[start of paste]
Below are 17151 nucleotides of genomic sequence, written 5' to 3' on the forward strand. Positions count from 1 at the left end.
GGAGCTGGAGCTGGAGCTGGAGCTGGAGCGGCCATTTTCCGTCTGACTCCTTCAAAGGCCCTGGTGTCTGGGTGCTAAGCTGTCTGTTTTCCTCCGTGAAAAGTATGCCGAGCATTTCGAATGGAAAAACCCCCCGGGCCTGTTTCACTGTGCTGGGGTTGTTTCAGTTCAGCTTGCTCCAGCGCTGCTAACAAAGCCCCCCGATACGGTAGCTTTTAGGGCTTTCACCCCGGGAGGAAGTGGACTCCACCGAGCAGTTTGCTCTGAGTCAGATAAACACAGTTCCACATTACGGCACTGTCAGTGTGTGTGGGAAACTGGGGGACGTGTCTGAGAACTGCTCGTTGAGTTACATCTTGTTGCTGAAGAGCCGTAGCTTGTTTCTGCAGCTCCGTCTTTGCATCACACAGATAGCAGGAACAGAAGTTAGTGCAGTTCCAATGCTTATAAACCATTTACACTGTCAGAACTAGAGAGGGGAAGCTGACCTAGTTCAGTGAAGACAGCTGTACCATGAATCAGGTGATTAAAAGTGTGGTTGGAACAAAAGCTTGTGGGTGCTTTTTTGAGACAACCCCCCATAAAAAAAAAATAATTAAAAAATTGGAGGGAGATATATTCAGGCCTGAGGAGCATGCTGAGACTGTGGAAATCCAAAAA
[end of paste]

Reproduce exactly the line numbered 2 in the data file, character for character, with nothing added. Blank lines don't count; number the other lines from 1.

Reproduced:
GGAGCTGGAGCTGGAGCTGGAGCTGGAGCGGCCATTTTCCGTCTGACTCCTTCAAAGGCCCTGGTGTCTGGGTGCTAAGCTGTCTGTTTTCCTCCGTGAAAAGTATGCCGAGCATTTCGAATGGAAAAACCCCCCGGGCCTGTTTCACTGTGCTGGGGTTGTTTCAGTTCAGCTTGCTCCAGCGCTGCTAACAAAGCCCCCCGATACGGTAGCTTTTAGGGCTTTCACCCCGGGAGGAAGTGGACTCCACCGAGCAGTTTGCTCTGAGTCAGATAAACACAGTTCCACATTACGGCACTGTCAGTGTGTGTGGGAAACTGGGGGACGTGTCTGAGAACTGCTCGTTGAGTTACATCTTGTTGCTGAAGAGCCGTAGCTTGTTTCTGCAGCTCCGTCTTTGCATCACACAGATAGCAGGAACAGAAGTTAGTGCAGTTCCAATGCTTATAAACCATTTACACTGTCAGAACTAGAGAGGGGAAGCTGACCTAGTTCAGTGAAGACAGCTGTACCATGAATCAGGTGATTAAAAGTGTGGTTGGAACAAAAGCTTGTGGGTGCTTTTTTGAGACAACCCCCCATAAAAAAAAAATAATTAAAAAATTGGAGGGAGATATATTCAGGCCTGAGGAGCATGCTGAGACTGTGGAAATCCAAAAA